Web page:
Alumnae Celebrate Sisterhood with Jewelry Made by One of Their Own
Jewelry can make powerful statements, but can it also reinforce the bonds among women? U.K.-based writer Sarah Burton said yes in a recent article in the New York Times: “When women give each other jewelry, they are reclaiming the beauty of the thing itself: It’s an emblem not of patriarchy but of sisterhood.”
For Cavan Mahony ’90, a fashion, beauty, and lifestyle consultant living in London, “sisterhood” means Wellesley, and the jewelry she and several alumnae friends give and collect is created by Catherine Prevost ’89, a London-based luxury jeweler.
“When we go to lunch we compare our rings. ‘What’s that one? I don’t have it, I need to get one.’” Mahoney said in the Times article. “It feels like we share the same exciting secret insight into something special. We have a friend with such great talent, and we’re women who recognize it.”
Prevost, who moved to London shortly after graduating and getting married, said via email that women giving jewelry to one another is a “very sisterly action” that has been a tradition since time began. “It’s a way of saying, ‘I cherish you in my life,’” she explained.
More recently, women have begun buying themselves expensive “statement pieces,” especially rings. “It used to be that women would have to wait for a man to buy them a ring, but now, thank goodness, that is a thing of the past,” Prevost said.
After she moved to London, she took a course in fine and decorative art that focused on furniture and jewelry. The experience prompted her to start designing big, bold pieces—the kind of jewelry she wanted to wear but couldn’t find in stores.
Prevost made her jewelry by hand at first, working with unusual materials such as wood and green agate. In 1991, she launched her first collection in London, which was picked up and sold internationally by Neiman Marcus, Saks Fifth Avenue, and Harrods.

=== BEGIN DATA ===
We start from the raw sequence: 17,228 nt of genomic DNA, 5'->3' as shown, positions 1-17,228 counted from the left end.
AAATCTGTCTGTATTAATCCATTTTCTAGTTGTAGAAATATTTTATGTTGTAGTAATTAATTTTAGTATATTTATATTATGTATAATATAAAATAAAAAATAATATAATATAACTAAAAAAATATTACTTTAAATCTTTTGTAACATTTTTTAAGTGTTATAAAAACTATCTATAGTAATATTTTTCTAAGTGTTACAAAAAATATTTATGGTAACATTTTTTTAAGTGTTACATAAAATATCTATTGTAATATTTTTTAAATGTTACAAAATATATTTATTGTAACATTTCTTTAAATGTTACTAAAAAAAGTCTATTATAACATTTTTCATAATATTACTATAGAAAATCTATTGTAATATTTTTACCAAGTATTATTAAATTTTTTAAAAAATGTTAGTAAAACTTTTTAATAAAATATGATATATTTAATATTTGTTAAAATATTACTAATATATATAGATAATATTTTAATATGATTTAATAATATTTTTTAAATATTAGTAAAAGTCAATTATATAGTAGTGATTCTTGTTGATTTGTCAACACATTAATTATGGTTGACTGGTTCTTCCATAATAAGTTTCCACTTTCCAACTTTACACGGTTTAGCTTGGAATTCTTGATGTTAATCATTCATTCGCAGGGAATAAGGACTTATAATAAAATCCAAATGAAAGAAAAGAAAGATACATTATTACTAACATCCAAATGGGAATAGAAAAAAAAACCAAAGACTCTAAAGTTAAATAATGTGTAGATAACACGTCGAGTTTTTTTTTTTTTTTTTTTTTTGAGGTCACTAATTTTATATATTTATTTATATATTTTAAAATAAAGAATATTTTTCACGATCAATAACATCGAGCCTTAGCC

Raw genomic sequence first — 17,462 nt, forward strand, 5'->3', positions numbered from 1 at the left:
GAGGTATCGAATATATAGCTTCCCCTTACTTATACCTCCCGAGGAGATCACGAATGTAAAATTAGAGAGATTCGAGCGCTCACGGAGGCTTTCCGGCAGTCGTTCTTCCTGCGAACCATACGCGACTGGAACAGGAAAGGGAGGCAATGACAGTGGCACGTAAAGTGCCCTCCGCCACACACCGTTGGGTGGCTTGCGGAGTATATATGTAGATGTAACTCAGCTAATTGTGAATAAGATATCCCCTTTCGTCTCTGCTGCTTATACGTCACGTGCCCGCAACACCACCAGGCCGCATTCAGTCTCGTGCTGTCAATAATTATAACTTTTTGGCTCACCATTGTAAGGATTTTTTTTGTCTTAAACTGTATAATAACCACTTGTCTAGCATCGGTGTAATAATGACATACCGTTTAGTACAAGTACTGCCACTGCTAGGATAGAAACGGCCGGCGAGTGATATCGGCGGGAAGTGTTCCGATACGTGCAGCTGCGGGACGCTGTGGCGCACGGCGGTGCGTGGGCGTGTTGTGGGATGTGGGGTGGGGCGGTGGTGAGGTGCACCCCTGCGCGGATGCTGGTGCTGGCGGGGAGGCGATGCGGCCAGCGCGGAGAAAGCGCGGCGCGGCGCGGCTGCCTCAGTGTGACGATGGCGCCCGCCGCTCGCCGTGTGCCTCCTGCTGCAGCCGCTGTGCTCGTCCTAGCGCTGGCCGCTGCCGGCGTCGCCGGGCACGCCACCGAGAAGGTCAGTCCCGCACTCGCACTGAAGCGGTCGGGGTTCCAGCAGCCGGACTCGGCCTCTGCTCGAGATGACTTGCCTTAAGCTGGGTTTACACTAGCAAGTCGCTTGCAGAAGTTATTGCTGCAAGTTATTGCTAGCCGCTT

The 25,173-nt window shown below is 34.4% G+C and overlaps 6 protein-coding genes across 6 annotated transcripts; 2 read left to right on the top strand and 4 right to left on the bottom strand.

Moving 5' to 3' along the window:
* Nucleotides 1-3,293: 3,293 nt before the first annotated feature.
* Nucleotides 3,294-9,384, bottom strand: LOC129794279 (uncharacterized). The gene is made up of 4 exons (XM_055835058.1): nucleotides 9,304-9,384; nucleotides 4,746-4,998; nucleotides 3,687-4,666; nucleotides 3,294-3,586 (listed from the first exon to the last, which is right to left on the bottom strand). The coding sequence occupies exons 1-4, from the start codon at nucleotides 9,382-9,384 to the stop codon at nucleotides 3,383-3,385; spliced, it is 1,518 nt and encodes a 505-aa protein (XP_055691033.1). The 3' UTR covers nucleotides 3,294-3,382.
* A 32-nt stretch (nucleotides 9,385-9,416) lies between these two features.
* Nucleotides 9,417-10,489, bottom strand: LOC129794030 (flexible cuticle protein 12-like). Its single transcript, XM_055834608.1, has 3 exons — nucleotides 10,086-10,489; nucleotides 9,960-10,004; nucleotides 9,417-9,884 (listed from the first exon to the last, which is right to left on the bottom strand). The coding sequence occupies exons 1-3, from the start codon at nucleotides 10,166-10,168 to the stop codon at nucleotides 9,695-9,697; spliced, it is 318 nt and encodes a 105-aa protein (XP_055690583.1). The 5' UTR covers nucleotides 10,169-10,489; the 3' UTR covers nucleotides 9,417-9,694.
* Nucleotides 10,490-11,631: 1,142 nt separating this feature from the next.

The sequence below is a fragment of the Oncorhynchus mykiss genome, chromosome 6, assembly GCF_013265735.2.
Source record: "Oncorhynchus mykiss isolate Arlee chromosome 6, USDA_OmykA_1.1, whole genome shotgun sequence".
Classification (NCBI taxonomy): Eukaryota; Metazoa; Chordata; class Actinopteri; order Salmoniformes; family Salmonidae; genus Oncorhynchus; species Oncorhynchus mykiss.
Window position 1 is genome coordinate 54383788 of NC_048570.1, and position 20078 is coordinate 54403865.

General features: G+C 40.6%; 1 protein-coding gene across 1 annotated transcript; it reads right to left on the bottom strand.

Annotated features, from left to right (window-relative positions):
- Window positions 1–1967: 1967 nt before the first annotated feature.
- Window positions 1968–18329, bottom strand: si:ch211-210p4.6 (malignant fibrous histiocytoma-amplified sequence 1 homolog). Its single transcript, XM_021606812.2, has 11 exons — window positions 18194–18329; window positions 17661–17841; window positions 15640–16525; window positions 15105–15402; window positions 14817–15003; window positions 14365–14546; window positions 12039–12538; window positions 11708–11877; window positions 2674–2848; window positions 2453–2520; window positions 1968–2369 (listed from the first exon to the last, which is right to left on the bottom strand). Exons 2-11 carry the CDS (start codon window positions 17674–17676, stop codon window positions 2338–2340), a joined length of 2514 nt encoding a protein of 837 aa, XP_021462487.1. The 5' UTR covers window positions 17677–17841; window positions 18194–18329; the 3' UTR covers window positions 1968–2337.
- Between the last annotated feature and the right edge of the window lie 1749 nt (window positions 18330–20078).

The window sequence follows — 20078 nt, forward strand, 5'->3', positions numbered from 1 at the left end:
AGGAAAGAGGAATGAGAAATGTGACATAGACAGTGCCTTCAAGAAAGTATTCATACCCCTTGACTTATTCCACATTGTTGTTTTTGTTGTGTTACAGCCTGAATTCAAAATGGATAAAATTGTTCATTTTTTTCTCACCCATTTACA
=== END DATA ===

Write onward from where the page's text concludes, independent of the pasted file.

She spent the next few years in search of sources for stones and manufacturers that could produce her designs. In 1997, she opened a boutique in London that soon became known as an A-list destination, attracting celebrities including Kate Moss, Gwyneth Paltrow, and Sarah Jessica Parker.
After the birth of her fourth child, in 2007, Prevost closed her shop to focus on motherhood. She continued to design for herself and friends, however, and in 2014 she launched a new collection of cocktail rings, exotic wood and diamond rings, earrings, and long beaded necklaces.
Prevost said the boldness of her jewelry reflects the boldness and willingness to take risks she learned as a student at Wellesley. She also learned to push her boundaries and follow her passions, and she found that her fellow Wellesley students were—and would continue to be—her staunchest supporters.
“I celebrate my friends by designing jewelry for them,” said Prevost, whose newest creation is a sisterhood necklace she created for a Wellesley alumna. The piece features the birthstones of several of the woman’s friends, with each woman’s initial on the back of her birthstone.
Prevost never gets tired of working with jewels because they “empower women to express themselves in their own individual styles,” she explained. “I also love working with other women in my line of business because we always see eye to eye.”
For example, Prevost was in Bali in January and met a woman who hand-makes beaded necklaces. “Even though we speak different languages, we worked together to create something beautiful,” she said.